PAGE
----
Final Harry Potter movies will be 3D
LOS ANGELES - Warner Bros. will release the next two "Harry Potter" films in 3D, a move underscoring the post-"Avatar" rush for extra-dimensional box office returns.
Studios executives around town have been scrutinizing film slates for opportunities to expand forays into 3D releasing. Warners has been testing footage from its upcoming "Clash of the Titans" — converted into 3D by an outside vendor — and the tests have gone so well that the studio has decided to release not only "Titans" but also the two-part "Harry Potter and the Deathly Hallows" in 3D.
Warners refused to confirm the decisions Tuesday, but an announcement on "Titans" — a co-production with studio-based producer Legendary Pictures — is expected by week's end. Official word on the "Potter" pics also is awaited.
Conversion expenses have been coming down, so each film will cost just $5 million to change into 3D. Warners also will absorb an additional $5 million expense per picture to pay for 3D glasses for exhibitors handling the movies.
In a related move, Warners will push back the release of "Titans" one week to April 2. "Deathly Hallows: Part I" is set to unspool November 19, and "Part II" is slotted for July 15, 2011.
The only previous "Potter" pic to dabble in 3D was last year's "Harry Potter and the Half-Blood Prince," which included brief footage viewable in 3D in Imax venues. It was unclear whether "Potter" author J.K. Rowling had to OK the move into the third dimension.
As for the impact on box office prospects for the final two "Potter" sequels, consider the more imminent situation with "Titans."
A remake of a 1981 film starring Laurence Olivier, "Titans" previously might have been expected to fetch no more than $200 million domestically, and even that was an aggressive projection. Released in 3D, Warners figures to reap well north of $200 million, with 2007's $211 million domestic grosser "300" considered a beatable benchmark.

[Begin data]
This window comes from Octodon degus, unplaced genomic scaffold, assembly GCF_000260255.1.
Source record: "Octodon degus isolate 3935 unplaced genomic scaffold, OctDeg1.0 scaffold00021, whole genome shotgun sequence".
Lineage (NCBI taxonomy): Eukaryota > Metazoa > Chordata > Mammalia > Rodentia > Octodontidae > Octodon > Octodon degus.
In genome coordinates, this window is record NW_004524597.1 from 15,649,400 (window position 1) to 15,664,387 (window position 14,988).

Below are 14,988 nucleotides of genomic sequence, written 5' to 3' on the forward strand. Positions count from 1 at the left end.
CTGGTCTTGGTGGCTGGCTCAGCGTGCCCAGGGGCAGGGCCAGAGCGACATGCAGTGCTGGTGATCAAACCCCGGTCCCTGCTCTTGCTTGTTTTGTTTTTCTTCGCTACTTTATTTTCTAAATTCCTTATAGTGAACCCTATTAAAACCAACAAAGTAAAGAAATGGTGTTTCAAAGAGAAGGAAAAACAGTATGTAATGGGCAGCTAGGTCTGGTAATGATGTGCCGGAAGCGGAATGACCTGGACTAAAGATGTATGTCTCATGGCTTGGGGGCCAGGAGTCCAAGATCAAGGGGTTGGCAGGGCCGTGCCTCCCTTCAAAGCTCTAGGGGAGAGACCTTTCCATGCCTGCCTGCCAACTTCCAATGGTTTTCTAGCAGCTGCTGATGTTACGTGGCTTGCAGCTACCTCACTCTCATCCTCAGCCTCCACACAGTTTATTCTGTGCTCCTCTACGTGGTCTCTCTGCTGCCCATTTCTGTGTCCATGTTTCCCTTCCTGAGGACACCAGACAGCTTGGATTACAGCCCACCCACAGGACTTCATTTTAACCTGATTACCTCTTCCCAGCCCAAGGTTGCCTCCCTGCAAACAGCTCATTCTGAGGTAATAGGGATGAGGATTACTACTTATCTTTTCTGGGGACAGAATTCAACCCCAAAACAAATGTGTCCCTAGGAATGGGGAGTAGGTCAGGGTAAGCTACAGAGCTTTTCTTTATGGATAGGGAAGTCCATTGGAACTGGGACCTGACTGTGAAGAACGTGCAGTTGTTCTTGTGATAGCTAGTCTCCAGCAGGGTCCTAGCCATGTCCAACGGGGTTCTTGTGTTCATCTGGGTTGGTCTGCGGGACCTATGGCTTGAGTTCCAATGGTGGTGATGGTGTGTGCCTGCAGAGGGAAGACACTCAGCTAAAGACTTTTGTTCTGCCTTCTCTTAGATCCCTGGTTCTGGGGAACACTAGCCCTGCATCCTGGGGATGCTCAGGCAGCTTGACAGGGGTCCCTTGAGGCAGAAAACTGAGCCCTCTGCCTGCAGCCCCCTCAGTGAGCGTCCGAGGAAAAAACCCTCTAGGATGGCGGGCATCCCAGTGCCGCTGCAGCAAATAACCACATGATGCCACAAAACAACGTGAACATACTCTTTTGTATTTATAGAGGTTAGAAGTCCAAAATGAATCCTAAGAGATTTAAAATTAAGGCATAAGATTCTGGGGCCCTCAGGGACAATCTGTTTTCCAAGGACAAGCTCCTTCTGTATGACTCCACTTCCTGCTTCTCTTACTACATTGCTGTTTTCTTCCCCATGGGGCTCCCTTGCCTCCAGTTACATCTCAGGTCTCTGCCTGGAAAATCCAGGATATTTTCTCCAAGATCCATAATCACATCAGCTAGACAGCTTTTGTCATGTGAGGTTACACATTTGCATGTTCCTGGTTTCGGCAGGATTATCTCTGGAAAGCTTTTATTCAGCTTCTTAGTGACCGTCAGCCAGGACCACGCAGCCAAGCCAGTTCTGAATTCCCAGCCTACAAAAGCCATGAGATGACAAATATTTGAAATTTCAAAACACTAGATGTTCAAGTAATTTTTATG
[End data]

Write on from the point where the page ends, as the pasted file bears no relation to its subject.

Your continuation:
"Titans" in 3D also is considered a safe bet to best the $245 million in foreign coin that Warners fetched with "300."
The "Titans" move is not without risk. The installed base of 3D movie screens has been growing rapidly, but it's not sufficient to release the film entirely in 3D.
That should be less of a concern by the time the next "Potter" hits multiplexes. But execs also are quietly confident of getting enough 3D playdates for "Titans."
"I would not think it would be an issue to establish ourselves in the 3D marketplace with 'Titans,'" a studio insider said. "By sliding it back a week, we should at least have enough screens in the major markets."
Warners should secure upward of 1,000 playdates for "Titans," which will unspool a week after Paramount bows DreamWorks Animation's spring tentpole "How to Train Your Dragon."
The "Titans" move might spur further reshuffling in the spring release calendar, as its new date makes for a fifth wide opener set for Easter weekend, which historically is a solid boxoffice session but hardly one to support that many big pics.
Other wide openers set for April 2 include Fox's "Diary of a Wimpy Kid," a likely PG-rated film adapted from a book series popular with middle-schoolers; Disney's PG-rated Miley Cyrus starrer "The Last Song," adapted from a Nicholas Sparks novel; Universal's futuristic action thriller "Repo Men," starring Jude Law and Forest Whitaker; and Lionsgate's latest Tyler Perry pic, "Why Did I Get Married Too?"
Meantime, the move of "Potter" into the extra dimension could prompt other high-profile moves. Could a 3D James Bond loom?
Warners' decision with its "Potter" franchise is likely at least to prompt 3D discussions between MGM and 007 producers. But unlike Warners' incremental move with the "Potter" franchise — going with full-on 3D only after an initial foray into partial Imax 3D — Lion execs would be starting at square one in talks on Bond.
Still, there is the siren call of those extra-dimensional dollars — and other 3D currencies. In addition to lusting after "Avatar"-like boxoffice, industry execs have taken note of how well 3D pics play overseas.
Warners 3D horror pic "The Final Destination" overperformed internationally this summer, and Sony's 2D "Zombieland" did less than one-fourth as well overseas as domestically a few months later.
Perhaps by no coincidence, Sony might send "Spider-Man" into the third dimension with the webslinger's next pic.